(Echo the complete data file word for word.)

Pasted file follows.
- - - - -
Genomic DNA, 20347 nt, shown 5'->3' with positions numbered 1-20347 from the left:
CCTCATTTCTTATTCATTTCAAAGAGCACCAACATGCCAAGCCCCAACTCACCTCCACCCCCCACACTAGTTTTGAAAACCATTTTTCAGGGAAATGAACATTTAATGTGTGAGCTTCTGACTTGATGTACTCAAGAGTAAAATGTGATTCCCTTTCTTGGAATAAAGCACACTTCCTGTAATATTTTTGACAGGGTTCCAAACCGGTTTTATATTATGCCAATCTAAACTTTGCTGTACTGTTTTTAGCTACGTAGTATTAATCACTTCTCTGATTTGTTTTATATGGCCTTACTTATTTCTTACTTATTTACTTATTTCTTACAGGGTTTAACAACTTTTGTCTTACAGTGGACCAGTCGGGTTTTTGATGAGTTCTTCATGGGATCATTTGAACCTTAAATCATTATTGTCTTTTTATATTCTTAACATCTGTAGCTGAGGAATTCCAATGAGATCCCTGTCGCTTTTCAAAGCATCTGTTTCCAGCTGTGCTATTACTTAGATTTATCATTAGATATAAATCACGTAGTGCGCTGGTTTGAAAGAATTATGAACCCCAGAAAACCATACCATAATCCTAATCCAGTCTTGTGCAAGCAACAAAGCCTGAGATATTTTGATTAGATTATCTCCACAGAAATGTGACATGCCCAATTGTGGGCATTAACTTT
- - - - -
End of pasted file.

Genomic DNA, 20347 nt, shown 5'->3' with positions numbered 1-20347 from the left:
CCTCATTTCTTATTCATTTCAAAGAGCACCAACATGCCAAGCCCCAACTCACCTCCACCCCCCACACTAGTTTTGAAAACCATTTTTCAGGGAAATGAACATTTAATGTGTGAGCTTCTGACTTGATGTACTCAAGAGTAAAATGTGATTCCCTTTCTTGGAATAAAGCACACTTCCTGTAATATTTTTGACAGGGTTCCAAACCGGTTTTATATTATGCCAATCTAAACTTTGCTGTACTGTTTTTAGCTACGTAGTATTAATCACTTCTCTGATTTGTTTTATATGGCCTTACTTATTTCTTACTTATTTACTTATTTCTTACAGGGTTTAACAACTTTTGTCTTACAGTGGACCAGTCGGGTTTTTGATGAGTTCTTCATGGGATCATTTGAACCTTAAATCATTATTGTCTTTTTATATTCTTAACATCTGTAGCTGAGGAATTCCAATGAGATCCCTGTCGCTTTTCAAAGCATCTGTTTCCAGCTGTGCTATTACTTAGATTTATCATTAGATATAAATCACGTAGTGCGCTGGTTTGAAAGAATTATGAACCCCAGAAAACCATACCATAATCCTAATCCAGTCTTGTGCAAGCAACAAAGCCTGAGATATTTTGATTAGATTATCTCCACAGAAATGTGACATGCCCAATTGTGGGCATTAACTTT